– Blake T. Ostler, Bridging the Gulf, Farms Review of Books, November 1999 p. 125-126

Takeaway: Prophets work with God in the creation of scripture.

Richard Bushman

In Rough Stone Rolling, when discussing the editing of the Book of Commandments, Bushman explains Joseph’s relationship with the words of scripture calling them “both his [Joseph’s] and God’s.”

The editing process uncovered Joseph’s anomalous assumptions about the nature of revealed words. He never considered the wording infallible. God’s language stood in an indefinite relationship to the human language coming through the Prophet. The revealed preface to the Book of Commandments specified the language of the revelations was Joseph Smith’s: “These commandments are of me, and were given unto my servants in their weakness, after the manner of their language, that they might come to understanding.” The revelations were not God’s diction, dialect, or native language. They were couched in the language suitable to Joseph’s time. The idioms, the grammar, even the tone had to be comprehensible to 1830s Americans. Recognizing the pliability of the revealed words, Joseph freely edited the revelation “by the Holy Spirit,” making emendations with each new edition. He thought of his revelations as imprinted on his mind, not graven in stone. With each edition, he patched pieces together and altered the wording to clarify meaning. The words were both his and God’s.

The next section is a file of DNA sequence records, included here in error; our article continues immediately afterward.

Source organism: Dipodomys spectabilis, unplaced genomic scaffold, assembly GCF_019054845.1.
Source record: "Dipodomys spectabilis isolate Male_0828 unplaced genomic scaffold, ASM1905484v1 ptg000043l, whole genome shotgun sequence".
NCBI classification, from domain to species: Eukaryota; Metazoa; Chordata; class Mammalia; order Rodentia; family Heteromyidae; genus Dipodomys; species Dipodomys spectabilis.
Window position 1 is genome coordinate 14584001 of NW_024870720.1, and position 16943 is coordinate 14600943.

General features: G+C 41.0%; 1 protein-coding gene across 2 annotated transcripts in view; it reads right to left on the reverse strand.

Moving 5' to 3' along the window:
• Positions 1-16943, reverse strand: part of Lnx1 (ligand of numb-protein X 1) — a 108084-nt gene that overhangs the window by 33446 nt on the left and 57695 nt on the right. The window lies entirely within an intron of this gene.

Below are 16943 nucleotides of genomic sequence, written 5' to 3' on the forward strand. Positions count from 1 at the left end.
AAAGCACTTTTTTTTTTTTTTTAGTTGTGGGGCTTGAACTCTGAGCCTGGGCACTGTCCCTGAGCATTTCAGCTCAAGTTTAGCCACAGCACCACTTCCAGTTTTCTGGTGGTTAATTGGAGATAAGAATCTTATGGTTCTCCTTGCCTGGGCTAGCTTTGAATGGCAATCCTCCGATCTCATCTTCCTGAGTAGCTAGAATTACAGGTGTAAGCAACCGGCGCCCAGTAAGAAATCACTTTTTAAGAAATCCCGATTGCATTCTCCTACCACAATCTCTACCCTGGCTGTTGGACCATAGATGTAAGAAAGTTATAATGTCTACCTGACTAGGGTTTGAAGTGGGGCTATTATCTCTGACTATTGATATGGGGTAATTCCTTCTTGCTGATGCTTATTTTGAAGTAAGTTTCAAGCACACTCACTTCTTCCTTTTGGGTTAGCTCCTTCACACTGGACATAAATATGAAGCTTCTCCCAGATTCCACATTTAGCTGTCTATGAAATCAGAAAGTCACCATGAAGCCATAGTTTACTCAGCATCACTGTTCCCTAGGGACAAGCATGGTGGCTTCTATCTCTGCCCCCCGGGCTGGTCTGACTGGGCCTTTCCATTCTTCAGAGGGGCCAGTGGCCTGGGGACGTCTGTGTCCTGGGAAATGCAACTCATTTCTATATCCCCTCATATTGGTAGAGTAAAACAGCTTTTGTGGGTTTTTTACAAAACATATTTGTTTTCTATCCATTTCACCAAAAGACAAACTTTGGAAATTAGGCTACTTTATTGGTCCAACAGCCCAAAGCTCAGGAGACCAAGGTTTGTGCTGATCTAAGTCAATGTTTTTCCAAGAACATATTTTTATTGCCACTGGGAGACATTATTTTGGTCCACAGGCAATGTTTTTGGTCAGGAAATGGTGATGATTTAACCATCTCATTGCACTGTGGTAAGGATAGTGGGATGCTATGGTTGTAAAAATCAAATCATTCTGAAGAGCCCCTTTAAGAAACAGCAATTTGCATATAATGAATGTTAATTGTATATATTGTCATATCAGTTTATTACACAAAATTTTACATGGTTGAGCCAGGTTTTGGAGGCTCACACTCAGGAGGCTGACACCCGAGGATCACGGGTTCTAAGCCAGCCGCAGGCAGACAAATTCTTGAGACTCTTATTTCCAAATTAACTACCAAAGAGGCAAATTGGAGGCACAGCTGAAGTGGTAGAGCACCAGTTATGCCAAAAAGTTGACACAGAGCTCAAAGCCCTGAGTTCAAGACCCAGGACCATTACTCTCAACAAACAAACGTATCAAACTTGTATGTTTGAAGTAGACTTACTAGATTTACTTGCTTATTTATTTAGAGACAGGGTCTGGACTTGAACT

– Richard Bushman, Joseph Smith Rough Stone Rolling, p. 174

Takeaway: Revelations are of God, but influenced by the prophet’s ability to communicate through language.

Brant Gardner/Steven Pinker